When Julianna Laughs

My children have the most beautiful laughs. But it’s a funny thing. The boys speak, they laugh, and they are of the Earth. At every moment, they strain toward the next level, their every skill a steppingstone to something bigger and better. They warble with glee, their voices chipping at the edge of the future.

But Julianna—there’s something different about her laugh. Something silvery and dusky and altogether otherworldly. There’s something about the way she reacts and interacts that makes me wonder sometimes if it’s not so much that her intelligence is lower, but that part of it exists in another plane. Julianna, perhaps because she’s so quiet, so focused on the task at hand, whether it’s listening to music or pushing a pop mower or hanging over a playground swing…Julianna breathes a different feel into the world than her brothers do. A feel of serenity.

Which is not to say she doesn’t have her stinker moments. She does—and how! In three hours one Friday morning, she took the lid off the honey jar and dumped half its contents on the table; she turned the baking soda box upside down on the bathroom counter; and she emptied the canister of Cavender’s Greek Seasoning. Julianna whiny is a sight to behold…one we behold every morning.

But then there are times when she meets my eyes and I can’t breathe. It’s like falling in love, instantly and irrevocably. And although I fall in love with my boys regularly, that feeling is more tender, the most beautiful and prosaic of loves, the one every mother feels for her child. Falling in love with Julianna is more like being knocked flat on my back by a lightning bolt, like Paul on the road to Damascus.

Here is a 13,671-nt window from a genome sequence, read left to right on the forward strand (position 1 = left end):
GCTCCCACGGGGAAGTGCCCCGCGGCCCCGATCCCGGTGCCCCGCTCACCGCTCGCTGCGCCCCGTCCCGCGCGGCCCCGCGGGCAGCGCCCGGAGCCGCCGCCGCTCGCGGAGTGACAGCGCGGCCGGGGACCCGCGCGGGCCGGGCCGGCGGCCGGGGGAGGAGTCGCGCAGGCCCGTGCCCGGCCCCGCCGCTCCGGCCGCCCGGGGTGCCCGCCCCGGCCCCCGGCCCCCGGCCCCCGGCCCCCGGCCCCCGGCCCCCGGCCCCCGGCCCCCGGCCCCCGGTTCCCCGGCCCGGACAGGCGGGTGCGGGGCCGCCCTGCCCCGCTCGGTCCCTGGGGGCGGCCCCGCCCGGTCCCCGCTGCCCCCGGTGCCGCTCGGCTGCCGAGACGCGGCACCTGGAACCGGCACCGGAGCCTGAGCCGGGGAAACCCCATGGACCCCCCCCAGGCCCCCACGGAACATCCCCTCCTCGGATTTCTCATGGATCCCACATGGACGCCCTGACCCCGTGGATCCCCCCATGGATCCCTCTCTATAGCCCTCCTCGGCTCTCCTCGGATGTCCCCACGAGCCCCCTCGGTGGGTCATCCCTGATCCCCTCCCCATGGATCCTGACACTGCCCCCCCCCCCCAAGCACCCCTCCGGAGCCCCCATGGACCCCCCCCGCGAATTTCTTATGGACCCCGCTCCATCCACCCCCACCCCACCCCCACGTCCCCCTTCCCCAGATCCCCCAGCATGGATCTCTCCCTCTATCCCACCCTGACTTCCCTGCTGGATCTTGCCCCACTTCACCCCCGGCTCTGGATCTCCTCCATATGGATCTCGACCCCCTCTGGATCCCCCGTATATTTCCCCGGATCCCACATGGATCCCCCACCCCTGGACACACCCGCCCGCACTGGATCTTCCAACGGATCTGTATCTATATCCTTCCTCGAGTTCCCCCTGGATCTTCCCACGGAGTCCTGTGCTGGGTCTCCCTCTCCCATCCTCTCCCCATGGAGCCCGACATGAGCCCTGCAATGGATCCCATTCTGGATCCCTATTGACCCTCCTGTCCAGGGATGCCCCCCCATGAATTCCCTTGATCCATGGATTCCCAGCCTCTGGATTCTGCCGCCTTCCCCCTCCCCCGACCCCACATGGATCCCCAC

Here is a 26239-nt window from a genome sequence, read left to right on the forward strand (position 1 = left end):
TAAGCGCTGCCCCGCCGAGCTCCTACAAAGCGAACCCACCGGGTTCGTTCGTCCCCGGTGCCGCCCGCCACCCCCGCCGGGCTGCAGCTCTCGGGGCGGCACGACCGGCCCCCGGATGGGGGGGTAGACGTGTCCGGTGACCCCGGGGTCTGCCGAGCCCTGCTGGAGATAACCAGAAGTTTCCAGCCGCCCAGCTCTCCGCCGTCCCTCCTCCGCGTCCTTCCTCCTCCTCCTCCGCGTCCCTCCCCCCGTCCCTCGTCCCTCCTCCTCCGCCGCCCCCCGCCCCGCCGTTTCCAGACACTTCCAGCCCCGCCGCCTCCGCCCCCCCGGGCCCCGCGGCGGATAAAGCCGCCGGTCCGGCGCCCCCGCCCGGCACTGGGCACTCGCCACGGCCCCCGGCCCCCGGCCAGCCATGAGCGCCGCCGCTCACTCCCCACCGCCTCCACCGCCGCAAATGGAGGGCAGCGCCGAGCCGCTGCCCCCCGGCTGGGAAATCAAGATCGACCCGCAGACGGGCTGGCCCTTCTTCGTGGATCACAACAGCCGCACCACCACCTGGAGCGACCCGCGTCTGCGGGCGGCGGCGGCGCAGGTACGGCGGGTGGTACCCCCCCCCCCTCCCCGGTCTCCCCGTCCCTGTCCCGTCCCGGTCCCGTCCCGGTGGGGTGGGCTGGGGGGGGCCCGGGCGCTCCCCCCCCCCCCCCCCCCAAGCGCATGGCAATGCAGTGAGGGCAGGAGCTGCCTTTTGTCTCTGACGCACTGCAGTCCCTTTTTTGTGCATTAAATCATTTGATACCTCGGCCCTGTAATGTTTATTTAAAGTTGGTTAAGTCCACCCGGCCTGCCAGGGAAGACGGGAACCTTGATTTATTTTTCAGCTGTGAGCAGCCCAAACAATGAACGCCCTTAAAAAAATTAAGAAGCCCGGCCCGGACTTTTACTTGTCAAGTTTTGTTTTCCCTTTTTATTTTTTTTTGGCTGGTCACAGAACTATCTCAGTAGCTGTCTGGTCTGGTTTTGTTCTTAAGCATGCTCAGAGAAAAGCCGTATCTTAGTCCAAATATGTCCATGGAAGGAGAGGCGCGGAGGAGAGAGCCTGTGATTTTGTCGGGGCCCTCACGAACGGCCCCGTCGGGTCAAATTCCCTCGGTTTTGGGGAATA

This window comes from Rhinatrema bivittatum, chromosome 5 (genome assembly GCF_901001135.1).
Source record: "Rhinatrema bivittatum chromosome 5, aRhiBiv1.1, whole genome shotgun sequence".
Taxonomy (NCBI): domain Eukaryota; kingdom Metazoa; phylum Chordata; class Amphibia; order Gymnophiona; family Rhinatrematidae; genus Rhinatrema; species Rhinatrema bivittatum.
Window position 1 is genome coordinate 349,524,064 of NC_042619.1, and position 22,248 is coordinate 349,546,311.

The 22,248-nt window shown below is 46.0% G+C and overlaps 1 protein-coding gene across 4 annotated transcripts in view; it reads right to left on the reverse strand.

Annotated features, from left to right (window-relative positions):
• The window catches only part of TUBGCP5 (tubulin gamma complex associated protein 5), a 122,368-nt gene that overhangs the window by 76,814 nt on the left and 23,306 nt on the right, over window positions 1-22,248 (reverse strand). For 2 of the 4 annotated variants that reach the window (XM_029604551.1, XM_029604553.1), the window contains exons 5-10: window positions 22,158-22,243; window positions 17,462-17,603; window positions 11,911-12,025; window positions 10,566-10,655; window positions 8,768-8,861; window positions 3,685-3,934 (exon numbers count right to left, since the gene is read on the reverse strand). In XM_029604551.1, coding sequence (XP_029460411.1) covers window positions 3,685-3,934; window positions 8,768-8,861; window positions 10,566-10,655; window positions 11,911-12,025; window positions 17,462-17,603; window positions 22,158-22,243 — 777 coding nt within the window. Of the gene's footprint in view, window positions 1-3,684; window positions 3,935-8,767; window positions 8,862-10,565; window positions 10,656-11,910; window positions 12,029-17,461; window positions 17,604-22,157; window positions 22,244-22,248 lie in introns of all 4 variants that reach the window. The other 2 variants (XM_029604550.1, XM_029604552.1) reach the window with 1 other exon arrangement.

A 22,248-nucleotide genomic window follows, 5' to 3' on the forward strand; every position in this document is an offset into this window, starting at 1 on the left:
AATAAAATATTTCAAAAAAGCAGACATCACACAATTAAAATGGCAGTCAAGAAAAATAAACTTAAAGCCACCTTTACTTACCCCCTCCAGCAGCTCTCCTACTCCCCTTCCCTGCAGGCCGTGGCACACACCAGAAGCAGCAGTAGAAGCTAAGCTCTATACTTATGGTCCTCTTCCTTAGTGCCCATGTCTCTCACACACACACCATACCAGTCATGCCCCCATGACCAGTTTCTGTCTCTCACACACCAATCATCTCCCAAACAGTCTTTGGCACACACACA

When I feel that tug on my spirit, the one that sucks me into a whirlpool of painful self-recognition, I often pause to ponder the opinions expressed, usually anonymously, online. The people who think Julianna’s life is somehow worth less, that she is a drain or a burden on the rest of us, that it would be kinder if people like her were never brought to birth—or, conversely, that the things that help her reach her potential should be no one’s burden but those who chose to bring her into the world–as if she’s less important than a normal child, for whom we’d never blink an eye at providing those same supports. That she should be isolated behind a wall. Anything to ensure that no one else is inconvenienced by her existence.

I thank God I was given the gift of a child with special needs. The difficulties that so frighten the uninitiated have broken my heart and left it open to recognize beauty in all the other moments, the ones you can’t quantify. In some ways she is, indeed, “the least of these.” And yet when she laughs, when she catches my eye and bodyslams me on the pilgrim road, I can’t help feeling that all the platitudes, annoying though they may be, are correct: she is closer to God than I ever will be.